Ok to Normalize?

Discussion in 'Tracking / Mixing / Editing' started by eternalsound, Mar 21, 2015.

  1. eternalsound

    eternalsound Active Member

    Is it ok to normalize a track if the recorded (vocal) material only reaches -18 db at max?

    I really don't do much on the recording end but I've just encountered this.

    Thanks
    -Chuck
     
  2. pcrecord

    pcrecord Don't you want the best recording like I do ? Well-Known Member

    In the digital world, what you want to avoid is processing your audio file too many times because each time, you risk to degrade its quality.
    Recording close to zero db was a thing of analog consoles and tapes. Its not necessary today, and in fact I'd advise against it.
    For a full band I usually record so each tracks peaks between -16db to -12db. The reason is; the sum of those tracks will be adding up on the master bus of the daw and normalise tracks will make the master bus peak over zero db. The result will be that I would either need to lower the faders or the gain of each tracks (which adds processing). Keep in mind that it is recommanded to send files that peaks around -9db to -6db to the mastering engineer.

    When you mix a song it is NOT THE TIME to make it louder !

    You're -18db track is perfert to work with like it is. If you must, adjust the gain a bit...
     
    Kurt Foster likes this.
  3. eternalsound

    eternalsound Active Member

    Awesome response! I'll keep'er right where she is!

    Thanks a lot pcrecord

    -Chuck
     
  4. DonnyThompson

    DonnyThompson Distinguished Member

    Also... you shouldn't dither if it's going to a mastering facility, and if you are the one doing the mastering, dithering should be done as an absolute last step - and is added only to the true master audio file, image file or glass pressing (in the case that a glass master is made for quantity CD duping).

    The reason I am mentioning this, is because - as short as just a year or two ago - there were still some DAW platforms - usually previous or legacy versions of software, where the dither defaulted to being on, and if you weren't paying attention, you could end up dithering each time you did an export, or a print-to-file as a .wav, as well as each time you would do a bounce, comp, sum, freeze or track merge. The result was that the audio was being dithered, over and over again, each time degrading the signal further and further.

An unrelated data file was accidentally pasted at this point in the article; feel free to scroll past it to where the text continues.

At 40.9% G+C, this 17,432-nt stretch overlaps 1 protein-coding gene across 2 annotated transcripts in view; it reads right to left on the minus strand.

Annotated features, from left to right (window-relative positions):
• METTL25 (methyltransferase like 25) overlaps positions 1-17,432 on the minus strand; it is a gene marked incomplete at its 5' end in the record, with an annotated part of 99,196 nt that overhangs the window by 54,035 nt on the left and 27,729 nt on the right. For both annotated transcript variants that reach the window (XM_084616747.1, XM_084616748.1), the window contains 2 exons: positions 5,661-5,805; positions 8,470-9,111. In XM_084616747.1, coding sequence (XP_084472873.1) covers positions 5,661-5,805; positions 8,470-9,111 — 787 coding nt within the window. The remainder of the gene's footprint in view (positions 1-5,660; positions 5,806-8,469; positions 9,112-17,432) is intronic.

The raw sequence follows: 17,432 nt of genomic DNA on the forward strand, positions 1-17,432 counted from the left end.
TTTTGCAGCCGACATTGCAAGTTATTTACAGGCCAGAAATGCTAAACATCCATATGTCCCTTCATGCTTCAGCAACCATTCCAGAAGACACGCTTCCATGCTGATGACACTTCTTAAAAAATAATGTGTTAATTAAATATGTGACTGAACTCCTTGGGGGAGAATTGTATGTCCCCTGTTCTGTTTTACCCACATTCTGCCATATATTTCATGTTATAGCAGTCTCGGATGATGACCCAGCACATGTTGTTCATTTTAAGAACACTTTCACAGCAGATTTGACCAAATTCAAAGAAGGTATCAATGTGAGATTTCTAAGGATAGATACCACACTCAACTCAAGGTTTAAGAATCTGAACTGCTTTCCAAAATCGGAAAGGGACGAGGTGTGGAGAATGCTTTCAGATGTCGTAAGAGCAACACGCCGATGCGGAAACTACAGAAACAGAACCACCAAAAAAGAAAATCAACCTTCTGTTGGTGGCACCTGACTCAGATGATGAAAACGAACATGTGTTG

I think most of the current DAW platforms have switched their default dither settings to being "off" but, just to be sure, you should check your DAW's system settings, and make sure the dither default isn't set for dither to be on each time you render, bounce, or freeze an audio track or audio file; especially if you are using a platform that's older than a few years.

    FWIW

    d.
     
  5. audiokid

    audiokid Staff

    To add a bit on level, the general rule of thumb for tracking is:

    Set your AD converters to 0 dBvu = minus 20 dBfs and record your tracks at an average level of -20 dBfs and everything will fall into place.

    I usually never move up in level until mastering time which Marco put so well.
     
    pcrecord likes this.
  6. eternalsound

    eternalsound Active Member

    Thanks all! :^)
     
  7. DonnyThompson

    DonnyThompson Distinguished Member

    FWIW, I don't normalize much...

    Even before the extended bit resolutions came about, I still didn't do it, as I felt that - beyond my experience that has shown me that it's not really doing anything "positive" - it also has a tendency to wipe out the dynamics if you're not very careful, and that's kind of the operative word there, because may people who use normalizing don't really know what they are doing with it, and because they aren't familiar with other processing that can accomplish the same thing, they then use it to extremes.